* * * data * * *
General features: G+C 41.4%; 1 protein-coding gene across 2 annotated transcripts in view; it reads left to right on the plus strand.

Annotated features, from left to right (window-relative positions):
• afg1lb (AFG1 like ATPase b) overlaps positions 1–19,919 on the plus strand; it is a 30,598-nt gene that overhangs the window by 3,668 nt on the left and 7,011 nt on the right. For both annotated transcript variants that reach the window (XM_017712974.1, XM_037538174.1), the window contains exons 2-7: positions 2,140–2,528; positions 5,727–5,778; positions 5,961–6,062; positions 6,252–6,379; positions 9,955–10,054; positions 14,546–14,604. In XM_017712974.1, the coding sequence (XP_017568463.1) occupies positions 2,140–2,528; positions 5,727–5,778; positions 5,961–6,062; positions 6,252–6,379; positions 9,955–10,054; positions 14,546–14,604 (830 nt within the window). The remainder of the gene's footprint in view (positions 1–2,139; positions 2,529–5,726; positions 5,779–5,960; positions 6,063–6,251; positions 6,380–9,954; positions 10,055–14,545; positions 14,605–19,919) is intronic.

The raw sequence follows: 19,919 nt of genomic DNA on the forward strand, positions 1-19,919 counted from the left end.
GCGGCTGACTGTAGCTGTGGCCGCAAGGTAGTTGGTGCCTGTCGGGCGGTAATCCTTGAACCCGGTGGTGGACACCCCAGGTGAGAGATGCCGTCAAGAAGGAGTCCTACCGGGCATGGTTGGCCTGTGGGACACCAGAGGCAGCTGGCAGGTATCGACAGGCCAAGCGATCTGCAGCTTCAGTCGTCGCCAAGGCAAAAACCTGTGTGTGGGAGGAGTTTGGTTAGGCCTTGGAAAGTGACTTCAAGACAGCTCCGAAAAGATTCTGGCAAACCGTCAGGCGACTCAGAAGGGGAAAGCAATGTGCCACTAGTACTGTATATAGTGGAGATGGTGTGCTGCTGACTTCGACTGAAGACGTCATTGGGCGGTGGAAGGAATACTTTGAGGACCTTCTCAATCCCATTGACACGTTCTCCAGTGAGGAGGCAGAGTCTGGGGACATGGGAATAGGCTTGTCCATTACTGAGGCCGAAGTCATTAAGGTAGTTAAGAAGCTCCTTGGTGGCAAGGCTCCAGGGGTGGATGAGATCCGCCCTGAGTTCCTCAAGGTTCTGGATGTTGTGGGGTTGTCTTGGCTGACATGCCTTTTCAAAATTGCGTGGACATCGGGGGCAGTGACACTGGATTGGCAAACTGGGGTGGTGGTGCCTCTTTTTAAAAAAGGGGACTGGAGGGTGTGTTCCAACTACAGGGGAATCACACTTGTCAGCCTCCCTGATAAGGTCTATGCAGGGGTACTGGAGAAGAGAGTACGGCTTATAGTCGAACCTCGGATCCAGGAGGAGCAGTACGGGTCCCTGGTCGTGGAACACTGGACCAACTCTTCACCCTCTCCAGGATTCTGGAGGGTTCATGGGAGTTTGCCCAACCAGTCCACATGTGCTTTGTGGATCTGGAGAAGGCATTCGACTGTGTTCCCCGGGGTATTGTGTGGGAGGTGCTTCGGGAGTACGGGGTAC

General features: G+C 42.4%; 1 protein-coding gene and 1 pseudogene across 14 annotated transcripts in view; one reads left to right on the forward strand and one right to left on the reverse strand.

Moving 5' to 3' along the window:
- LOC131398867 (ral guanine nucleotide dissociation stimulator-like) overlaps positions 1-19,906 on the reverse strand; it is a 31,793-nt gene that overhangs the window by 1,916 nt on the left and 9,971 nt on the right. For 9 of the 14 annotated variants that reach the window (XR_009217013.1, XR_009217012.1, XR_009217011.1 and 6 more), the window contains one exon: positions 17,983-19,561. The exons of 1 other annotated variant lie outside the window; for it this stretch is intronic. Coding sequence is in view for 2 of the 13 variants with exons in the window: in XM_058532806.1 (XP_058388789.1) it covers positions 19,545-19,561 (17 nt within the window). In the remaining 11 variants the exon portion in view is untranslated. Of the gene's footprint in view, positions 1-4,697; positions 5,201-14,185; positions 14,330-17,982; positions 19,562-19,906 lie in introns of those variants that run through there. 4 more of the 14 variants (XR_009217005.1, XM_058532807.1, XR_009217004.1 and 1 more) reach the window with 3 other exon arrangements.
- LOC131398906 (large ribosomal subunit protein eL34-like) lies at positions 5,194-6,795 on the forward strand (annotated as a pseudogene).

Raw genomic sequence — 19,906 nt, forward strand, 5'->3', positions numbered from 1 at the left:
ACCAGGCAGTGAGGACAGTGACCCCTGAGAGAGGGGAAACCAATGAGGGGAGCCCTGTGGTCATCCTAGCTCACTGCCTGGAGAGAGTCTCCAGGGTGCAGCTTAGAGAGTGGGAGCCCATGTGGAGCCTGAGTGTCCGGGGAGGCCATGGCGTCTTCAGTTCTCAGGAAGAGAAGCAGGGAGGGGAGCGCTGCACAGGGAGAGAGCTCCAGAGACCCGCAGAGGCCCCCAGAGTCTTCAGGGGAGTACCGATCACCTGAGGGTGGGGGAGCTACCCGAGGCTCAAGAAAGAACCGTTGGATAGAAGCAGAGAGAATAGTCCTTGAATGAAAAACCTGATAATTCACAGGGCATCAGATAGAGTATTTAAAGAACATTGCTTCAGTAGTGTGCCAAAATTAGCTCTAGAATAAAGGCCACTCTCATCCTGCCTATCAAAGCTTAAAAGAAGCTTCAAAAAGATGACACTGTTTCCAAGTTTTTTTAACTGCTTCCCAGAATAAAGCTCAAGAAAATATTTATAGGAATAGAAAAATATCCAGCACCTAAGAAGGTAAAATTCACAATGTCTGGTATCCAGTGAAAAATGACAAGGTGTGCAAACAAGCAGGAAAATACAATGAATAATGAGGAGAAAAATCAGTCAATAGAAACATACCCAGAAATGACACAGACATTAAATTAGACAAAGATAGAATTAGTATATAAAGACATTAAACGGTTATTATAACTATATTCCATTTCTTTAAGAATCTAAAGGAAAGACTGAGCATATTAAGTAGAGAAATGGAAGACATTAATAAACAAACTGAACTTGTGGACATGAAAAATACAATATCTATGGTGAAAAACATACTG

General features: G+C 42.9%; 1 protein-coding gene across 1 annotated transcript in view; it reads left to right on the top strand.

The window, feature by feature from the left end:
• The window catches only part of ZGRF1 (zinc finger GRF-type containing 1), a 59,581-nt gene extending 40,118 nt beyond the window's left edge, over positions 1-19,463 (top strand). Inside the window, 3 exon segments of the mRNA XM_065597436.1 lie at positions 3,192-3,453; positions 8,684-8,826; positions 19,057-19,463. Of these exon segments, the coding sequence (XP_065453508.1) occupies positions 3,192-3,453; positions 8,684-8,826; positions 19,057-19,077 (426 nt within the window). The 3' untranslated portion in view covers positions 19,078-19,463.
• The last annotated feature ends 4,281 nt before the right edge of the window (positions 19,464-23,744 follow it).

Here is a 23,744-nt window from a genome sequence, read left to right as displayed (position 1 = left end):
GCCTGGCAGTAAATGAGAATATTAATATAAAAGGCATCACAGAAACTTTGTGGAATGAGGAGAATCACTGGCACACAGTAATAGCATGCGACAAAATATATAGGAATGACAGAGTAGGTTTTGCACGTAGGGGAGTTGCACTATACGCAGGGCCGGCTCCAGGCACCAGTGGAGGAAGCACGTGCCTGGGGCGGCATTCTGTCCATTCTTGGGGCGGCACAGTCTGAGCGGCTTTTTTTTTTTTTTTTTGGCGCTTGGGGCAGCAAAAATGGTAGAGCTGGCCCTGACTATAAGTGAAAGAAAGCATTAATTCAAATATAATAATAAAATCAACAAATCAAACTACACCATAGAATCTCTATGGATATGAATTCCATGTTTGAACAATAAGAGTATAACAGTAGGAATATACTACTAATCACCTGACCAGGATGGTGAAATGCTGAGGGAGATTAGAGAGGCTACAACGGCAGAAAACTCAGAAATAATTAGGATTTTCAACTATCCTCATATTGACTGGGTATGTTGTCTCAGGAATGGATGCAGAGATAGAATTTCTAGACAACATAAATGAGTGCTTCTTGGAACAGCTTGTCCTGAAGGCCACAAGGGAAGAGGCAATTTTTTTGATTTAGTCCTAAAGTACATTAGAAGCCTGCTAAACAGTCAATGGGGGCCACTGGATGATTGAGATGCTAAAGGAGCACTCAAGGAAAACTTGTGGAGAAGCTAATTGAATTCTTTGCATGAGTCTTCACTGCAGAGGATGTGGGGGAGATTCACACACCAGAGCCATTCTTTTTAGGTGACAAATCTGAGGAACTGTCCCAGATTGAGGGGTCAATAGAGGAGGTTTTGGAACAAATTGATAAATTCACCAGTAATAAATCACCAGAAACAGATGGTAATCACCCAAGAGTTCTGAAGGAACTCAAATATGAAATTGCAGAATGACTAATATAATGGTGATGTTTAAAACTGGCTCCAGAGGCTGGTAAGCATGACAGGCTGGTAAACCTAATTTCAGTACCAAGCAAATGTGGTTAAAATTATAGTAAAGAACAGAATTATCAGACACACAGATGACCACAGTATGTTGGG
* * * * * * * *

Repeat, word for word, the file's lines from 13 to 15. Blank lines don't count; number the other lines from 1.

The window, feature by feature from the left end:
• The window catches only part of ZGRF1 (zinc finger GRF-type containing 1), a 59,581-nt gene extending 40,118 nt beyond the window's left edge, over positions 1-19,463 (top strand). Inside the window, 3 exon segments of the mRNA XM_065597436.1 lie at positions 3,192-3,453; positions 8,684-8,826; positions 19,057-19,463. Of these exon segments, the coding sequence (XP_065453508.1) occupies positions 3,192-3,453; positions 8,684-8,826; positions 19,057-19,077 (426 nt within the window). The 3' untranslated portion in view covers positions 19,078-19,463.
• The last annotated feature ends 4,281 nt before the right edge of the window (positions 19,464-23,744 follow it).